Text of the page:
Health officials are preparing to treat thousands of postal employees with antibiotics — a measure many letter carriers and sorters believe they should have taken days ago.
Two Washington, D.C. postal workers have died from inhalation anthrax and two others are confirmed to have the deadly infection. In New Jersey, authorities have determined that three workers have cutaneous infection, the less serious skin form of anthrax. And officials suspect that five more postal employees could have inhalation anthrax.
Some postal employees criticized the Centers for Disease Control and Prevention for not providing precautionary treatment immediately when anthrax was first detected in a letter sent to Senate Majority Leader Tom Daschle's office last week.
On that same day, a section of a Boca Raton, Fla., post office — which processed mail sent to a tabloid newspaper publisher where a photo editor died of inhalation anthrax Oct. 5 — was shut down and sealed off today after anthrax spores were discovered there. Florida health officials provided the postal workers there with the antibiotic Cipro. So far, all tests for anthrax have come back negative.
"They knew it [anthrax] leaked. They knew the employees were worried about it leaking," said Judy Johnson, general president of the American Postal Workers Union.
Postmaster General John Potter, in an interview tonight with ABCNEWS' Nightline, said that postal officials believed they were dealing with a granular substance and not a fine dust. "Based on that initial feedback, we acted accordingly, we did not think we had chances of or threats of inhalation anthrax in our operation," he said.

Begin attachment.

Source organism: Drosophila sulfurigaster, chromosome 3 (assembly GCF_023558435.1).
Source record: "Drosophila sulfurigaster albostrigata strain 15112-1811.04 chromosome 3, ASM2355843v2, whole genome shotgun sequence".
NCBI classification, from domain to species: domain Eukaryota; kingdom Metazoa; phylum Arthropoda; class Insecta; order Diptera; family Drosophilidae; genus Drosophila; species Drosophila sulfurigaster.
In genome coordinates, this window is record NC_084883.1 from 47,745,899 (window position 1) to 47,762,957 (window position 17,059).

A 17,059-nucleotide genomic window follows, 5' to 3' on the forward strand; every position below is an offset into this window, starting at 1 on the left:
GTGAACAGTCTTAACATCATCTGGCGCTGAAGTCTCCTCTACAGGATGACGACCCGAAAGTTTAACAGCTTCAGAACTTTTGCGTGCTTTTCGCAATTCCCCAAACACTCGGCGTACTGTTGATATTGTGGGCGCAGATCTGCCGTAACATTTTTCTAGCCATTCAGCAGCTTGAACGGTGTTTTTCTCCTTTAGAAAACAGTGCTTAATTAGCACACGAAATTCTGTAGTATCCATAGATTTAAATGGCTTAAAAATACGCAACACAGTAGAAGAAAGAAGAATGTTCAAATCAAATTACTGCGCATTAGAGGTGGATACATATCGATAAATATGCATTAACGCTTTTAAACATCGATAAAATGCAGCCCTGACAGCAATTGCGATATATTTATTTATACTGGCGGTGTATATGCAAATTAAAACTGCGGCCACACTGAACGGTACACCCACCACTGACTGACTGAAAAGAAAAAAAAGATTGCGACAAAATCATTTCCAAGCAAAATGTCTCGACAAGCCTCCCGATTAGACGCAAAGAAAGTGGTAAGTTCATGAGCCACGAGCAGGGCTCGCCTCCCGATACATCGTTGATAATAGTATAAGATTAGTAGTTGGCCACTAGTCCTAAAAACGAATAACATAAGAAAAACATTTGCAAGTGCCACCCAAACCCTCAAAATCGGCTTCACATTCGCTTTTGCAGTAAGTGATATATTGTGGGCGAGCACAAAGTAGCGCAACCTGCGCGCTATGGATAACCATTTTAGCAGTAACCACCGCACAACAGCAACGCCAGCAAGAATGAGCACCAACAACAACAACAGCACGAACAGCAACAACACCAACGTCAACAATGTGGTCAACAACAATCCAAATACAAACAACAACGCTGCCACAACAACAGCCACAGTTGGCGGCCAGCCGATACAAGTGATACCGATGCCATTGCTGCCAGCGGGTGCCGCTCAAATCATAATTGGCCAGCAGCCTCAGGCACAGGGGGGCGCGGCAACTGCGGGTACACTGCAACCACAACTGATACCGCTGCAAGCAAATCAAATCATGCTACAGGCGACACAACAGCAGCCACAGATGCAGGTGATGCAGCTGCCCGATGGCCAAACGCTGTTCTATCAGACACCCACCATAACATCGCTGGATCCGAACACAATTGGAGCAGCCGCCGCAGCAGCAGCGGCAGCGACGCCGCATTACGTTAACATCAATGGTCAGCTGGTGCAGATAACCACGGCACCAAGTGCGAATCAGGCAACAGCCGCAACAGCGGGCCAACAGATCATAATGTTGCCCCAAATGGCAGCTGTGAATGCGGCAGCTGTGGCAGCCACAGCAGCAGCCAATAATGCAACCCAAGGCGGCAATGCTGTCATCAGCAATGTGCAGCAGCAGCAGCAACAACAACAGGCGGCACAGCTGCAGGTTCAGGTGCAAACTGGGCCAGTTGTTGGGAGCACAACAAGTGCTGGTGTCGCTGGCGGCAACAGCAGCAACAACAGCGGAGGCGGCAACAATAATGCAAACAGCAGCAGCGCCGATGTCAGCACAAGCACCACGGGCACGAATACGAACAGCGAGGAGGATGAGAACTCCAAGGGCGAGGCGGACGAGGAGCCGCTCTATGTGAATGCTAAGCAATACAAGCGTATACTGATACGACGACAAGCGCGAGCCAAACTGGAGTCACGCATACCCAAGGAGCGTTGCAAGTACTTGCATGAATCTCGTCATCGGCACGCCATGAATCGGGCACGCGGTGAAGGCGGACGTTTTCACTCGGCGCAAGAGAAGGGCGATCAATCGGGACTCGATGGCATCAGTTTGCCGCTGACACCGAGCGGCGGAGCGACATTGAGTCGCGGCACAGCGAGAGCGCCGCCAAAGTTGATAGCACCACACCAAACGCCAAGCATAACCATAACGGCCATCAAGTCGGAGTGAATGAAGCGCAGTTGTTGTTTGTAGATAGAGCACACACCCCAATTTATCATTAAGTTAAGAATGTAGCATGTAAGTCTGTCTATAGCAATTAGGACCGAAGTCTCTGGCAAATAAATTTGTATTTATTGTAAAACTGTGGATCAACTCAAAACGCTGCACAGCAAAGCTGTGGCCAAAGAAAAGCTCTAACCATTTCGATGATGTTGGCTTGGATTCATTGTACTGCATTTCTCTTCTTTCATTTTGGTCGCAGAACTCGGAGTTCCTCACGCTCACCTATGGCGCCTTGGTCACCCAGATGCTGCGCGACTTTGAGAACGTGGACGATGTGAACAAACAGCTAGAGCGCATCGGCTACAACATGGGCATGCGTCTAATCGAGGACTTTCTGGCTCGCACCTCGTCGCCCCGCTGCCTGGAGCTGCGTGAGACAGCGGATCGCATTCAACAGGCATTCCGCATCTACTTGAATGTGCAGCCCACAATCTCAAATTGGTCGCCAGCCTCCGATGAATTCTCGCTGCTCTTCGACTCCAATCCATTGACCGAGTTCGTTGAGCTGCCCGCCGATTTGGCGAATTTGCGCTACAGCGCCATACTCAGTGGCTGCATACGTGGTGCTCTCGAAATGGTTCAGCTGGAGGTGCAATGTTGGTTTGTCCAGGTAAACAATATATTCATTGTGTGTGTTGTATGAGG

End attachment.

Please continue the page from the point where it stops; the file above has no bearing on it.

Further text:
"We were told that in all likelihood that they [the letters] went through our system and did not break open, they did not pose a threat to our employees," Potter said.
But now 36 post offices in Washington, D.C. are being inspected and officials want thousands of postal workers to receive antibiotic treatment. And officials announced today they are offering antibiotics to approximately 6,000 postal workers in New York.
D.C. postal workers wonder why they did not receive treatment sooner, especially since Capitol Hill staffers were placed on antibiotics almost immediately. They wonder whether they have been handling dangerous mail for more than a week and whether the spread of the anthrax could have been prevented.
New Rules, Unexpected Cases
CDC officials indicate the reason they did not recommend treatment for the D.C. postal workers more quickly was because they are still learning more about anthrax and how it can be spread.
"The rules have changed, and we know that now," said David Fleming, deputy director of the CDC. "As soon as we were able to identify the problem, we moved quickly to protect workers."
In a hearing on Capitol Hill today, CDC Director Jeffrey Koplan admitted surprise that anthrax could apparently be spread through unopened mail. "What's very disturbing about this to all of us is that apparently closed envelopes can potentially transmit [anthrax] as well," Koplan testified.
Experts say health officials simply were not prepared to treat thousands of postal workers.
"The thought that we'd have to trace every postal worker and every post office just wasn't in the thought process until it became clear it had to be," said Allan Rosenfield, Dean of the Joseph L. Mailman School of Public Health at Columbia University.
Apprehension and Resolve